FG reassures on Infrastructure Master Plan

Posted by News Express | 14 July 2016 | 3,133 times

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The Federal Government has not dumped the National Integrated Infrastructure Master Plan (NIIMP); rather, it is faithfully pursuing the noble intensions of the plan, which is to raise infrastructure stock in line with the country’s growth aspirations.

Akpandem James, Media Adviser to Budget and National Planning, Senator Udoma Udo Udoma, made this clear today in Abuja.

“Recent speculative reports that the plan might have been abandoned are probably fueled by poor appreciation of the essence of the NIIMP and lack of knowledge about recent developments regarding the defining document, which had to undergo a review to reflect current economic realities,” Akpandem James wrote in a statement made available to News Express.

He explained as follows: “For effective implementation of the NIIMP, the current administration embarked on a number of related key activities including developing a framework for identifying priority projects with infrastructure-heavy MDAs to form part of the 2017 Budget, as well as signed a Memorandum of Understanding with the Infrastructure Bank which will act as the Budget and Planning Ministry’s Advisor on NIIMP implementation.

“Also, a two-day pre-summit workshop was hosted by the Ministry with critical Stakeholders to prepare a roadmap for the implementation of Public, Private Partnership (PPP) projects; while also engaging with private sector industry players, especially on PPPs.

“The ministry is in the process of concluding reality checks on the NIIMP document to address current developments in the global economy; and work is in progress on the development of the first Medium Term Delivery Plan for the NIIMP, which is expected to adequately capture priority areas of the current administration.

“Consistent with the intention of the NIIMP, the 2016 budget accorded priority attention to infrastructure development and allocated a substantial proportion of the first full-year budget of the administration to the sector. It was the largest of such allocation since the country returned to democratic governance in 1999; and clearly showed a determination by government to improve basic infrastructural facilities across the country.

“It could be recalled that integrated infrastructural development was only second to Economic Reforms in the ranking of the six pillars of the present administration’s Change Agenda. Others are Social Development, Governance and Security, Environment, and States and Regional Development.

“The first five years of the NIIMP document provides that energy, transport, social infrastructure and housing should be given priority due to their current relative level of under-investment; and the 2016 Budget gave priority attention to these sectors, with further room for enhancement in the planned 2017 Budget.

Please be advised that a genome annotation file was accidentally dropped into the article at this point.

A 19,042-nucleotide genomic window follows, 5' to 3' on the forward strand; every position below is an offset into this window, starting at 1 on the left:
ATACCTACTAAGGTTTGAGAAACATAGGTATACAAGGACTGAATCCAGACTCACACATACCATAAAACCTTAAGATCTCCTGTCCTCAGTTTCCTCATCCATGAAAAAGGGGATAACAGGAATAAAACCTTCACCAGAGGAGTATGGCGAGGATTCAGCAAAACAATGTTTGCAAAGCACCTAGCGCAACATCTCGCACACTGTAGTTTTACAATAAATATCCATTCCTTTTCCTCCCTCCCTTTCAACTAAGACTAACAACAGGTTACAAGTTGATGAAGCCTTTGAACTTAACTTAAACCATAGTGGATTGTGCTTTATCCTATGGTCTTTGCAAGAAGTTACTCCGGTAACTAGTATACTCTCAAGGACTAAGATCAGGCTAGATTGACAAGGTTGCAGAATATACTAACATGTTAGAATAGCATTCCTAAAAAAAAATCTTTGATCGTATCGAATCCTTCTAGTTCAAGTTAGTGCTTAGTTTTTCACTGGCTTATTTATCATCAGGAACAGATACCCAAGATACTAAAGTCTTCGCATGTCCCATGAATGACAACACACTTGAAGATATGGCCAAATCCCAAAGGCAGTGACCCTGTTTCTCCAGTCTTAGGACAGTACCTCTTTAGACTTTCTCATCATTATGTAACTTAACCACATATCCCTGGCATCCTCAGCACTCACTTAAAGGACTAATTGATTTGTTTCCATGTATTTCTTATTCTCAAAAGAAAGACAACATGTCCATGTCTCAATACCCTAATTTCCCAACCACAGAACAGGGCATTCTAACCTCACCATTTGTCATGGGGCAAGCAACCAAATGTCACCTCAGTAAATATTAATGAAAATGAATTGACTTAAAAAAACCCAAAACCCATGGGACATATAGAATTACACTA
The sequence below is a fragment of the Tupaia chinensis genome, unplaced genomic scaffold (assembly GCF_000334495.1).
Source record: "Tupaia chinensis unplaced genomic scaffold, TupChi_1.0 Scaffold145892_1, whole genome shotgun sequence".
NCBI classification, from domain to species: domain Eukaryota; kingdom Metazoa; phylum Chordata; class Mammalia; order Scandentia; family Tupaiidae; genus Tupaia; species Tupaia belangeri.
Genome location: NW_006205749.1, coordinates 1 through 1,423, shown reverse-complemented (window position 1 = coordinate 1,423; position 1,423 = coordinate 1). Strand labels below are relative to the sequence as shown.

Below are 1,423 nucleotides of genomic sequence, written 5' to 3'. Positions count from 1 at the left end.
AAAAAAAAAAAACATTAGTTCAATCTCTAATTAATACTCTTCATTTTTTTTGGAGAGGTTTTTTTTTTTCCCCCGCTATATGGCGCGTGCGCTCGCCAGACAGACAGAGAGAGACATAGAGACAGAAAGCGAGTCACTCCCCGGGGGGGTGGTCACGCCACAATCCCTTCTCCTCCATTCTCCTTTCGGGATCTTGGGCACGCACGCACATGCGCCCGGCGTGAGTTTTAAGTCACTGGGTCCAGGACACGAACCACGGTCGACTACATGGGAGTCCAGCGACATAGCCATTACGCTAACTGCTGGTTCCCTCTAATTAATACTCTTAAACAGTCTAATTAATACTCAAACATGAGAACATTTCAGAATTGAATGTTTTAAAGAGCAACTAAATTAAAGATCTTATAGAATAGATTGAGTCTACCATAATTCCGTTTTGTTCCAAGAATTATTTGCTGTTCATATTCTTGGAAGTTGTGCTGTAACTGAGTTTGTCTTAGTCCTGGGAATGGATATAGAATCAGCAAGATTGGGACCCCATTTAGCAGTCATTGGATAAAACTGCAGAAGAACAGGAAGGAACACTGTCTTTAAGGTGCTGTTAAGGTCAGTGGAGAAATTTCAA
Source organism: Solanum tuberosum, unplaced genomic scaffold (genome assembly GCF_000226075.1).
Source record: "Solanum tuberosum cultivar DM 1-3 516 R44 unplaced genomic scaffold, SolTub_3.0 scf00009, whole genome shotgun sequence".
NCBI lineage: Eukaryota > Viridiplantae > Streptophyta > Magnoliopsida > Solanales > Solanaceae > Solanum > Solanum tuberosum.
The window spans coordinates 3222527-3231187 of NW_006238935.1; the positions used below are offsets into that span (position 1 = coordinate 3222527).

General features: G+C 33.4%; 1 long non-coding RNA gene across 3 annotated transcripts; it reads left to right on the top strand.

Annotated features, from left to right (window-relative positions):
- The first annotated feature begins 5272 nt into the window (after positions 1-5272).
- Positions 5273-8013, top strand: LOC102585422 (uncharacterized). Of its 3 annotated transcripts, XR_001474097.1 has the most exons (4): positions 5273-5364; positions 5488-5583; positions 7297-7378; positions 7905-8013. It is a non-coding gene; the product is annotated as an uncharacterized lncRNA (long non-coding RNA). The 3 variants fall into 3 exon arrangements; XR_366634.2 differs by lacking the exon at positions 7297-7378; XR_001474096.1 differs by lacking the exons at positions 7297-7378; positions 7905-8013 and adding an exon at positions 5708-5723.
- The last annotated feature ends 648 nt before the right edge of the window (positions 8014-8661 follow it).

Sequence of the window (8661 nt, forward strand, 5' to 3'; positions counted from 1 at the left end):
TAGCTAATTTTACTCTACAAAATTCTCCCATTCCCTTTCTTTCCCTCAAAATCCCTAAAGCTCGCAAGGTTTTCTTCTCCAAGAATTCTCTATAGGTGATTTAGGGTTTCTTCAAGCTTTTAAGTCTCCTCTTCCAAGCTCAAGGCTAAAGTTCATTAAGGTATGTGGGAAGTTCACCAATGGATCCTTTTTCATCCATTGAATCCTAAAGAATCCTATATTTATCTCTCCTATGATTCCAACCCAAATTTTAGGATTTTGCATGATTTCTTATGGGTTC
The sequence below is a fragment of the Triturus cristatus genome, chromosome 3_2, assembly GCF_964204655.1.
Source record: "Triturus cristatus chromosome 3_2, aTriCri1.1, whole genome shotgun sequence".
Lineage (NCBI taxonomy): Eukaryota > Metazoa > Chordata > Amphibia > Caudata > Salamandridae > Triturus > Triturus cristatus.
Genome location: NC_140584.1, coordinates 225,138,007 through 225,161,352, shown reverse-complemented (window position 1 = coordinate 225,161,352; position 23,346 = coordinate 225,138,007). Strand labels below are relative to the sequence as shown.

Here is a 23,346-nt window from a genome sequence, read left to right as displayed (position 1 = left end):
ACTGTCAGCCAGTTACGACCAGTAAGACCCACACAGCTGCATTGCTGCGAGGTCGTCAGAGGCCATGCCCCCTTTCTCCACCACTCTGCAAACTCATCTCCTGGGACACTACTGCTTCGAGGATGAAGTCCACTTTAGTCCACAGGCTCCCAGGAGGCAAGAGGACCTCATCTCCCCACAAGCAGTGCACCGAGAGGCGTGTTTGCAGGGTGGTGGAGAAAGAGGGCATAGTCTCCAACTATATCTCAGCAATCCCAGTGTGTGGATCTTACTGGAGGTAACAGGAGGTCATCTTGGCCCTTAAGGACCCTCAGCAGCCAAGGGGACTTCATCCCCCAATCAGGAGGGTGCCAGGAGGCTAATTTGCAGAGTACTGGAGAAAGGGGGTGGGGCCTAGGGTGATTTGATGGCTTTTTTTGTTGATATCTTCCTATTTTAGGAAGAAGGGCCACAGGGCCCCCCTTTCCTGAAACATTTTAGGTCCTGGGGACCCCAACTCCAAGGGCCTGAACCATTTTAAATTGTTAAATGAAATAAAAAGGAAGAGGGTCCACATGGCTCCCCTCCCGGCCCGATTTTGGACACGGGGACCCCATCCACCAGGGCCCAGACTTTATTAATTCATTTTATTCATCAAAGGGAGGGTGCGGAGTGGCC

“The NIIMP takes stock of existing infrastructure and identifies the required investments to bring them in line with the country’s aspirations. It also establishes sector targets, priority programmes and critical enablers for effective implementation. 

“Some of the major provisions of the NIIMP document include that priority attention should be given to:

*investments directed at the roads sub-sector in order to refurbish cross-national highways as well as expand the regional road network and linkages to other modes of transportation,

electricity generation capacity and expansion of transmission infrastructure, as well as construction of supporting gas infrastructure,

*expansion of mobile network capacity and the broadband fiber optic network,

increasing the number of housing units in order to close the current and projected housing deficit,

*construction of facilities for education, hospitals, women and youth development, and sports, as well as,

*investments in national vital registration system and construction and rehabilitation of facilities for all security institutions.

“A cursory glance at the 2016 Budget would reveal that the target areas received priority attention within the boundaries of reasonable resource availability. The fact that the amount indicated in the NIIMP document does not tally with provisions in the 2016 Budget cannot translate to abandonment of the plan.

“The NIIMP estimated an annual allocation of N6.5 trillion for infrastructure development but that became unrealistic in the face of contemporary economic realities, as the entire national budget for 2016 was just N6.06 trillion. 

“In a purported response as to why only 73% of the meagre allocation in the 2015 Budget for MDAs was utilised, a recent publication on the dumping of the NIIMP, quoted the Minister for Budget and National Planning, Senator Udoma Udo Udoma, as having replied that even if all the amount allocated was released, “it would not have made a major impact”.

“It would be necessary to point out that the Minister made that comment during the 2016 Budget Analysis Session while reviewing the performance of the 2015 Budget, and not in response to any enquiry on the NIIMP matter. He had explained that the level of project execution during the period was determined mainly by the level of funds available.

“Other comments and responses in the said story credited to other officials were made in 2014 and early 2015 by staff of the then National Planning Commission, and not Ministry of Budget and National Planning which came into being in November 2015.

“It requires emphasis here that the Federal Government is fully committed to addressing the infrastructure gap in the country in the spirit of the NIIMP, within the limits of available resources.”

•Photo shows Udo Udoma.

Source: News Express

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